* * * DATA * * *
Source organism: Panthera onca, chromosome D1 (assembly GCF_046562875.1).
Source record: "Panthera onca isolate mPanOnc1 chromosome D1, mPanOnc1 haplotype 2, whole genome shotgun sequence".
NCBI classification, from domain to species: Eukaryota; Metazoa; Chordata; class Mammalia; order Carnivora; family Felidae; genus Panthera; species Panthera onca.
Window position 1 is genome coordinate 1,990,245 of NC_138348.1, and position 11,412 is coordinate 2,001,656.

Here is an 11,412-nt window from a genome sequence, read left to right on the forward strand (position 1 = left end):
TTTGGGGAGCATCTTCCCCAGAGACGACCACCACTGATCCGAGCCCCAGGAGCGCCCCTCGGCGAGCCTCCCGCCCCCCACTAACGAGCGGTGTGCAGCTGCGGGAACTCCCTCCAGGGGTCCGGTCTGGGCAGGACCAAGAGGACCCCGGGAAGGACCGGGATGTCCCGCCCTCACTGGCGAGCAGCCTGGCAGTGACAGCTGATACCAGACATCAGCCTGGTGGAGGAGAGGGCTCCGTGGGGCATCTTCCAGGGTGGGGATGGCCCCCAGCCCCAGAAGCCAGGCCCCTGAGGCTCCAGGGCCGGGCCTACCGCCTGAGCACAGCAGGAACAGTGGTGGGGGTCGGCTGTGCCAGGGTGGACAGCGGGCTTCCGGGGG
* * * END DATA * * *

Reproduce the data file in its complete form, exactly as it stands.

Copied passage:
Source organism: Panthera onca, chromosome D1 (assembly GCF_046562875.1).
Source record: "Panthera onca isolate mPanOnc1 chromosome D1, mPanOnc1 haplotype 2, whole genome shotgun sequence".
NCBI classification, from domain to species: Eukaryota; Metazoa; Chordata; class Mammalia; order Carnivora; family Felidae; genus Panthera; species Panthera onca.
Window position 1 is genome coordinate 1,990,245 of NC_138348.1, and position 11,412 is coordinate 2,001,656.

Here is an 11,412-nt window from a genome sequence, read left to right on the forward strand (position 1 = left end):
TTTGGGGAGCATCTTCCCCAGAGACGACCACCACTGATCCGAGCCCCAGGAGCGCCCCTCGGCGAGCCTCCCGCCCCCCACTAACGAGCGGTGTGCAGCTGCGGGAACTCCCTCCAGGGGTCCGGTCTGGGCAGGACCAAGAGGACCCCGGGAAGGACCGGGATGTCCCGCCCTCACTGGCGAGCAGCCTGGCAGTGACAGCTGATACCAGACATCAGCCTGGTGGAGGAGAGGGCTCCGTGGGGCATCTTCCAGGGTGGGGATGGCCCCCAGCCCCAGAAGCCAGGCCCCTGAGGCTCCAGGGCCGGGCCTACCGCCTGAGCACAGCAGGAACAGTGGTGGGGGTCGGCTGTGCCAGGGTGGACAGCGGGCTTCCGGGGG